The classical light beam, an electromagnetic wave, emerges from zillions of photons which travel with velocity c and build it up. The energy of a photon is E=h*nu, where h the Planck constant, and nu is the frequency which will appear in a classical wave built up by this energy photons. The way this happens is explained mathematically here, but is not ...

1

It is convenient to use wavelength as a unit of measurement when it comes to photons but really it starts with the frequency that the photon is oscillating at. We know the speed of light and if you diffract it from one surface to another we can measure the distances using Pythagorean's Theorem to determine the frequency or wavelength. A photon oscillating at ...

1

Yes it will be affected by the car's movement (if you are outside the car), since momentum is conserved. If you are moving with the car, the source is not moving relative to you, so the photon is moving down straight. PS from the outside point of view, it will seem like the photon traveling diagonally covers more distance. But since the speed of light ...

1

In the particular setup that you show, where both the car with the photon source and the surface with the detector move in the same direction at the same speed, the result is the same regardless of the emitted object is a ball or a photon: it will hit the detector. This is best understood by a transformation of reference frames: Instead of looking at the ...

1

Your overall efficiency will be well less than 50%. There are several factors at play here: To generate a positron with photons, you also have to generate an electron in order for the quantum symmetry to be preserved. When you generate a pair this way, they end up with half the energy each. If you are only using one of those for your transmission vessel, ...

1

Neither image displays diffraction. They both illustrate shadowing. The second photo was apparently shot on a clear sunny day. All of the rays come from the sun. Some are blocked, those that aren't go straight down to the floor. The second was probably taken on a hazy day. Rays originate from the haze; they come from all directions, and make their ...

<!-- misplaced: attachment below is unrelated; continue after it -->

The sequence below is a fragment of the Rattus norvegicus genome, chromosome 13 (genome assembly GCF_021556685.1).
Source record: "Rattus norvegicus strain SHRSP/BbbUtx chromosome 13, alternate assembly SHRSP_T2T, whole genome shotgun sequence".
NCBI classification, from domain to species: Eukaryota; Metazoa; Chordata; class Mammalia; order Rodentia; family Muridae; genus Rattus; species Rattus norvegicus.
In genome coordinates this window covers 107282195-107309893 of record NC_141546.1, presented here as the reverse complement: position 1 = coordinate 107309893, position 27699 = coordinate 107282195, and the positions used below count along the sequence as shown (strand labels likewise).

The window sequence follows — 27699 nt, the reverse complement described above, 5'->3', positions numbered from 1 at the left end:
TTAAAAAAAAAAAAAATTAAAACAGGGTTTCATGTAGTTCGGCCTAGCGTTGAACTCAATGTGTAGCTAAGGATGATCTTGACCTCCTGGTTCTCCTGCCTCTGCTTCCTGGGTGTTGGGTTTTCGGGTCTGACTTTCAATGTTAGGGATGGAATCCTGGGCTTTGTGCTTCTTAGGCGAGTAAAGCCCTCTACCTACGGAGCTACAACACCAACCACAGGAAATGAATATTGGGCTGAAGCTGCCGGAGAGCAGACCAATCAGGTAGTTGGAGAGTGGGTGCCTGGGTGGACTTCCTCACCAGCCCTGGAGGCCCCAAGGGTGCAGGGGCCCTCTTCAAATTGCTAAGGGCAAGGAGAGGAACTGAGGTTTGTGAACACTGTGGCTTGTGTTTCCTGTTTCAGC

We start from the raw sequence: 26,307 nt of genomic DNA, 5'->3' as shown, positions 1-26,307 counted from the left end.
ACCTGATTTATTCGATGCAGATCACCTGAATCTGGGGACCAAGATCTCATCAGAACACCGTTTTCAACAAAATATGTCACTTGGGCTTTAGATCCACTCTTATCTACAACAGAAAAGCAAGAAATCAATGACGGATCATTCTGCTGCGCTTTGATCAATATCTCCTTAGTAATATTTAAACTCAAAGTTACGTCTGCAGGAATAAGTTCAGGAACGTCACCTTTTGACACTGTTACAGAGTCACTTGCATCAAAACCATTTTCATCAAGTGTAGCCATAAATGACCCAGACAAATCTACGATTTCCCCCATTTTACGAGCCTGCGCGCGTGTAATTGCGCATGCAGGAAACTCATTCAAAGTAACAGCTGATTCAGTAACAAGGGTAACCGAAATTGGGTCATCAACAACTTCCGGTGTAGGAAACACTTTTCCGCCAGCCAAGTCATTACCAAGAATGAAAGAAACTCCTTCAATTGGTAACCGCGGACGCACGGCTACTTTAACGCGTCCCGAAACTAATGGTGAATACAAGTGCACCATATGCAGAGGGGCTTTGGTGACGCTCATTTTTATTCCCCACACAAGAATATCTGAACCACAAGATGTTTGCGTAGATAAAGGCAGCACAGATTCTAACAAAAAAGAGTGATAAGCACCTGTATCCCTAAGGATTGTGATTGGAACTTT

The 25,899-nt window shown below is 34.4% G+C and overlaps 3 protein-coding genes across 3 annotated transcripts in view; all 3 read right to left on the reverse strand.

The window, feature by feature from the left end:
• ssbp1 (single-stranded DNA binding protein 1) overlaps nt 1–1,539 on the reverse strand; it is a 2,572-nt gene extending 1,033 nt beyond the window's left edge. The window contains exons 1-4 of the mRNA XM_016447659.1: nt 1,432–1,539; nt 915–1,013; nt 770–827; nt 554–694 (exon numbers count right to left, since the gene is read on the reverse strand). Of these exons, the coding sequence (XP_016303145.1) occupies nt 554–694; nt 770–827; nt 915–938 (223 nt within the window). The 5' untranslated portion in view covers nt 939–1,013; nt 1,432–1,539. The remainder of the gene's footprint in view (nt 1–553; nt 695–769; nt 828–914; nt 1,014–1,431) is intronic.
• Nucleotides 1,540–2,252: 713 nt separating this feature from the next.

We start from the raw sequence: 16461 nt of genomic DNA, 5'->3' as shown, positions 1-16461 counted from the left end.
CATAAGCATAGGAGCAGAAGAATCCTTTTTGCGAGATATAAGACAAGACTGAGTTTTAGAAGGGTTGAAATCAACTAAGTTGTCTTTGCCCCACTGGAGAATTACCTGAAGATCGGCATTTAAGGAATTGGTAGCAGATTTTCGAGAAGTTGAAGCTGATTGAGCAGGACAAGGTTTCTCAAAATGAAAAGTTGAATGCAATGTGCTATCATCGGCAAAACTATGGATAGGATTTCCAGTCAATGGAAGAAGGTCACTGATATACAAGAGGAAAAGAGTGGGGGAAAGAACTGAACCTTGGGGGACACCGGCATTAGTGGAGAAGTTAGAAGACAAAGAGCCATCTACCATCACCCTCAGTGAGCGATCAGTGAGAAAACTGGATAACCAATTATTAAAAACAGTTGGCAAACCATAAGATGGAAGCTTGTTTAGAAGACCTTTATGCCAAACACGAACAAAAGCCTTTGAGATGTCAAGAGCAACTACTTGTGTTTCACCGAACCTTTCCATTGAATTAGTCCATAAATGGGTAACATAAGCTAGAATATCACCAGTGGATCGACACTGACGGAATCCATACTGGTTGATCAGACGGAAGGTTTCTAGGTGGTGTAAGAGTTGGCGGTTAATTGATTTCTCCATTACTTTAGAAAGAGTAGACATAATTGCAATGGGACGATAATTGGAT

1

You are describing a spherical wavefront i.e. light radiating outwards from a point source with spherical symmetry. But suppose you have two such point sources near enough to each other that their wavefronts overlap. Now your expansion model has to have space expanding simultaneously in opposite directions. Consider also that a wavefront can be any shape. ...

1

Elementary particles do not have consciousness, individuality or volition. They follow the rules of the boundary value solutions of the quantum mechanical equations they obey. The relativistic quantum mechanical mathematics have zero mass particles moving at velocity c, and in all valid frames massive particles move at velocities less than c. It is the ...

1

let's assume we have 2 rays moving at 180°. If the container ( and the background ) move instead of the photons, the container would have to move in the direction of both rays. But, it's impossible since we assumed 2 antiparallel rays. How can container move forward and backward simultaneously.

1

The atom absorbs the photon that kicks up an electron to an excited state, and it is the atom that will emit a photon when it de-excites. Not the electron. Is the invariant mass of an atom higher when the electron is in an excited state? Take the hydrogen atom. The ground state energy is at -13.6eV. This means that the mass of hydrogen is less than the ...